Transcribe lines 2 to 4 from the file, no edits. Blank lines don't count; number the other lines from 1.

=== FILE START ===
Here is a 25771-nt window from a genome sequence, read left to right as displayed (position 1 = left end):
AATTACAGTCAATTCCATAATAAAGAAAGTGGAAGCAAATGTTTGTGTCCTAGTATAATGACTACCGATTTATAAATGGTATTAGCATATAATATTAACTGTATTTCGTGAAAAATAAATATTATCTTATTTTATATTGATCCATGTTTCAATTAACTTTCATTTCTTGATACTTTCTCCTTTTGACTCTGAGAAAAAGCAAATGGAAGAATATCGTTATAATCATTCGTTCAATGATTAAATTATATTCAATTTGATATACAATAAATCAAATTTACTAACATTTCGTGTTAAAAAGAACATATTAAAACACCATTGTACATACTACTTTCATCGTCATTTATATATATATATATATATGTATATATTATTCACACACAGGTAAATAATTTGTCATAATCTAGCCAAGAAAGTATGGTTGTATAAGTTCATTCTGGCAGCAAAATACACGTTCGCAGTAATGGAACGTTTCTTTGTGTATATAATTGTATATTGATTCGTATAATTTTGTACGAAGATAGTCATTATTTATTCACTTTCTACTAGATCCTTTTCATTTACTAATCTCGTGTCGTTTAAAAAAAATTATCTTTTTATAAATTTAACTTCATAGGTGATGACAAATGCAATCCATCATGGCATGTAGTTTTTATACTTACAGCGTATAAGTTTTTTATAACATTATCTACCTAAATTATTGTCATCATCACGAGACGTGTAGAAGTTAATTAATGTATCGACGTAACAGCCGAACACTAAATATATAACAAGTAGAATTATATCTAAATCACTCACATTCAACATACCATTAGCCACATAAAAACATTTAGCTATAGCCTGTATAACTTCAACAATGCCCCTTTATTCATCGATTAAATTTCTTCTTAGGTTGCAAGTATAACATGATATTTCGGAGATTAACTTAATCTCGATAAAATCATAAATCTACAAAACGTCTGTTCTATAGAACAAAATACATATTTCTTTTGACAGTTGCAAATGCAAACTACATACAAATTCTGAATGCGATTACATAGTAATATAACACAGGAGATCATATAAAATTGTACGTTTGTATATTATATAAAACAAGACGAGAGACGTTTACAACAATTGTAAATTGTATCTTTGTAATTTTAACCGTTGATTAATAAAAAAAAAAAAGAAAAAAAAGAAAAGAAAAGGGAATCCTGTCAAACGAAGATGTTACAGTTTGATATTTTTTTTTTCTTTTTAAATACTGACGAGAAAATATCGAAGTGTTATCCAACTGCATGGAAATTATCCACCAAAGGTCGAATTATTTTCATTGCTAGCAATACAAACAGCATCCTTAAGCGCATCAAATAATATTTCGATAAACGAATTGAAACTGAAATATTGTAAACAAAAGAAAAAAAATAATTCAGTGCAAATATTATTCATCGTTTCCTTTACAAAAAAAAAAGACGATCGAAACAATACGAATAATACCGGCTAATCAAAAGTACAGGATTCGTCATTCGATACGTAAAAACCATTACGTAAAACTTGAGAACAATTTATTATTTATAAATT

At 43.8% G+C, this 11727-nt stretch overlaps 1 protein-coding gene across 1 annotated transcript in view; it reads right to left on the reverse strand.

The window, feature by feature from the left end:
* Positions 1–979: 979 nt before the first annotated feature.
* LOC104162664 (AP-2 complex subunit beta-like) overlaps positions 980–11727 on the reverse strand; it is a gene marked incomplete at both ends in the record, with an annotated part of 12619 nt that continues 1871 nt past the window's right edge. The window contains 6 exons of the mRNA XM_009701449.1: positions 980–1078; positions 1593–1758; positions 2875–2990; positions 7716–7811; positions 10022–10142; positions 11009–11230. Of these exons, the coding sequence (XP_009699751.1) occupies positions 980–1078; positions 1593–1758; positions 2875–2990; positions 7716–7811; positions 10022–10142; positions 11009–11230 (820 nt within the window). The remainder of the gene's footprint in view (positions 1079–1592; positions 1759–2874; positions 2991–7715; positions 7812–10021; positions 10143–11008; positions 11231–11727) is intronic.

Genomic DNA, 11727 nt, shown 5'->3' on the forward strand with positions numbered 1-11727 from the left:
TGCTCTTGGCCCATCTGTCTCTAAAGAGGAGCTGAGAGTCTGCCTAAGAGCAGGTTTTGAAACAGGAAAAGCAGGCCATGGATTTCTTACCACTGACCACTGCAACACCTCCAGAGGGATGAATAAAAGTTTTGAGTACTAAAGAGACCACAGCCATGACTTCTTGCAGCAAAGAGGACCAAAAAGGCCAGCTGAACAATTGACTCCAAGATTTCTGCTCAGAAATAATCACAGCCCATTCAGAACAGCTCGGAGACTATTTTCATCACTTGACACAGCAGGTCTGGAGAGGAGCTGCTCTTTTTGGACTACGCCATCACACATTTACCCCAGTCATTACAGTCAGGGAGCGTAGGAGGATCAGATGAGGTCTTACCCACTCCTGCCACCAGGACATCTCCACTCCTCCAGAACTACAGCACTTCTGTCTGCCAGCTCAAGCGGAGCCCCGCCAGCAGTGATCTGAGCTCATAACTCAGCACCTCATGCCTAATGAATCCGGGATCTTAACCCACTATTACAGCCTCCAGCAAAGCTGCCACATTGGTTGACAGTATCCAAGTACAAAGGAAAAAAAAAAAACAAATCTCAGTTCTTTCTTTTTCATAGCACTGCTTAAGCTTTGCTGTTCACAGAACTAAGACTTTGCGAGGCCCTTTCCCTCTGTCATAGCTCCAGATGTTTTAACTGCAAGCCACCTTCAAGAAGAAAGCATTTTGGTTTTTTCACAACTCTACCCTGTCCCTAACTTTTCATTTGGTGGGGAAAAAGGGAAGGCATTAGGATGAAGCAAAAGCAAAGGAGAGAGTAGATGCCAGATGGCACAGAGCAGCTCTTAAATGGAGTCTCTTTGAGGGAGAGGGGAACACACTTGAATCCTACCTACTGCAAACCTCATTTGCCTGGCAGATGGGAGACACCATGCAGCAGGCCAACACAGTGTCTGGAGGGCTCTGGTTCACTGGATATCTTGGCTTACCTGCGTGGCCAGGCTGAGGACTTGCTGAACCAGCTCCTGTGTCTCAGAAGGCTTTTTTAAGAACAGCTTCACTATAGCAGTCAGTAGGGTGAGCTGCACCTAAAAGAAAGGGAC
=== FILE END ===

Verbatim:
AATTACAGTCAATTCCATAATAAAGAAAGTGGAAGCAAATGTTTGTGTCCTAGTATAATGACTACCGATTTATAAATGGTATTAGCATATAATATTAACTGTATTTCGTGAAAAATAAATATTATCTTATTTTATATTGATCCATGTTTCAATTAACTTTCATTTCTTGATACTTTCTCCTTTTGACTCTGAGAAAAAGCAAATGGAAGAATATCGTTATAATCATTCGTTCAATGATTAAATTATATTCAATTTGATATACAATAAATCAAATTTACTAACATTTCGTGTTAAAAAGAACATATTAAAACACCATTGTACATACTACTTTCATCGTCATTTATATATATATATATATATGTATATATTATTCACACACAGGTAAATAATTTGTCATAATCTAGCCAAGAAAGTATGGTTGTATAAGTTCATTCTGGCAGCAAAATACACGTTCGCAGTAATGGAACGTTTCTTTGTGTATATAATTGTATATTGATTCGTATAATTTTGTACGAAGATAGTCATTATTTATTCACTTTCTACTAGATCCTTTTCATTTACTAATCTCGTGTCGTTTAAAAAAAATTATCTTTTTATAAATTTAACTTCATAGGTGATGACAAATGCAATCCATCATGGCATGTAGTTTTTATACTTACAGCGTATAAGTTTTTTATAACATTATCTACCTAAATTATTGTCATCATCACGAGACGTGTAGAAGTTAATTAATGTATCGACGTAACAGCCGAACACTAAATATATAACAAGTAGAATTATATCTAAATCACTCACATTCAACATACCATTAGCCACATAAAAACATTTAGCTATAGCCTGTATAACTTCAACAATGCCCCTTTATTCATCGATTAAATTTCTTCTTAGGTTGCAAGTATAACATGATATTTCGGAGATTAACTTAATCTCGATAAAATCATAAATCTACAAAACGTCTGTTCTATAGAACAAAATACATATTTCTTTTGACAGTTGCAAATGCAAACTACATACAAATTCTGAATGCGATTACATAGTAATATAACACAGGAGATCATATAAAATTGTACGTTTGTATATTATATAAAACAAGACGAGAGACGTTTACAACAATTGTAAATTGTATCTTTGTAATTTTAACCGTTGATTAATAAAAAAAAAAAAGAAAAAAAAGAAAAGAAAAGGGAATCCTGTCAAACGAAGATGTTACAGTTTGATATTTTTTTTTTCTTTTTAAATACTGACGAGAAAATATCGAAGTGTTATCCAACTGCATGGAAATTATCCACCAAAGGTCGAATTATTTTCATTGCTAGCAATACAAACAGCATCCTTAAGCGCATCAAATAATATTTCGATAAACGAATTGAAACTGAAATATTGTAAACAAAAGAAAAAAAATAATTCAGTGCAAATATTATTCATCGTTTCCTTTACAAAAAAAAAAGACGATCGAAACAATACGAATAATACCGGCTAATCAAAAGTACAGGATTCGTCATTCGATACGTAAAAACCATTACGTAAAACTTGAGAACAATTTATTATTTATAAATT

At 43.8% G+C, this 11727-nt stretch overlaps 1 protein-coding gene across 1 annotated transcript in view; it reads right to left on the reverse strand.

The window, feature by feature from the left end: